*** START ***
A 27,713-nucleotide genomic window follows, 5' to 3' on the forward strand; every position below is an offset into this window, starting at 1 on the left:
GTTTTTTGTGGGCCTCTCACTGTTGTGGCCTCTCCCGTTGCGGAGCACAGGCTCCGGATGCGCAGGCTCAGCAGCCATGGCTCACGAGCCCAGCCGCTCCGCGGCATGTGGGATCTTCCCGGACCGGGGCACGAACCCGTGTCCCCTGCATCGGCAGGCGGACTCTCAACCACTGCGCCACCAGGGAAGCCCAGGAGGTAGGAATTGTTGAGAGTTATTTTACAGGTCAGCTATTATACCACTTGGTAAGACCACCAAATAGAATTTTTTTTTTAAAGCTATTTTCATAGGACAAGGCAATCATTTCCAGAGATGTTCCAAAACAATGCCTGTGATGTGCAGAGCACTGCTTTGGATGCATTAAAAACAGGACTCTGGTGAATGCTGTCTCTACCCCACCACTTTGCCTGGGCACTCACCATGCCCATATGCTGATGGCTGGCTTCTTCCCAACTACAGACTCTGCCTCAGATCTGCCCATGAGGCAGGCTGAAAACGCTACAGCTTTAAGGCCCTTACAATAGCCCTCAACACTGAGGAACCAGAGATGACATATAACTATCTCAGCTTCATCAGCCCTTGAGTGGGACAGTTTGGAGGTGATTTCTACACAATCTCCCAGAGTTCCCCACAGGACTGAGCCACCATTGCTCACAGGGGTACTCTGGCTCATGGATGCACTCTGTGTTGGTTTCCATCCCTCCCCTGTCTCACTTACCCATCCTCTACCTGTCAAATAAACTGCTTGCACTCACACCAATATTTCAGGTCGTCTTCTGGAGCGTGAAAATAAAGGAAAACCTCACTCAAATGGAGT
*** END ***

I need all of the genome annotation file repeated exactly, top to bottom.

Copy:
A 27,713-nucleotide genomic window follows, 5' to 3' on the forward strand; every position below is an offset into this window, starting at 1 on the left:
GTTTTTTGTGGGCCTCTCACTGTTGTGGCCTCTCCCGTTGCGGAGCACAGGCTCCGGATGCGCAGGCTCAGCAGCCATGGCTCACGAGCCCAGCCGCTCCGCGGCATGTGGGATCTTCCCGGACCGGGGCACGAACCCGTGTCCCCTGCATCGGCAGGCGGACTCTCAACCACTGCGCCACCAGGGAAGCCCAGGAGGTAGGAATTGTTGAGAGTTATTTTACAGGTCAGCTATTATACCACTTGGTAAGACCACCAAATAGAATTTTTTTTTTAAAGCTATTTTCATAGGACAAGGCAATCATTTCCAGAGATGTTCCAAAACAATGCCTGTGATGTGCAGAGCACTGCTTTGGATGCATTAAAAACAGGACTCTGGTGAATGCTGTCTCTACCCCACCACTTTGCCTGGGCACTCACCATGCCCATATGCTGATGGCTGGCTTCTTCCCAACTACAGACTCTGCCTCAGATCTGCCCATGAGGCAGGCTGAAAACGCTACAGCTTTAAGGCCCTTACAATAGCCCTCAACACTGAGGAACCAGAGATGACATATAACTATCTCAGCTTCATCAGCCCTTGAGTGGGACAGTTTGGAGGTGATTTCTACACAATCTCCCAGAGTTCCCCACAGGACTGAGCCACCATTGCTCACAGGGGTACTCTGGCTCATGGATGCACTCTGTGTTGGTTTCCATCCCTCCCCTGTCTCACTTACCCATCCTCTACCTGTCAAATAAACTGCTTGCACTCACACCAATATTTCAGGTCGTCTTCTGGAGCGTGAAAATAAAGGAAAACCTCACTCAAATGGAGT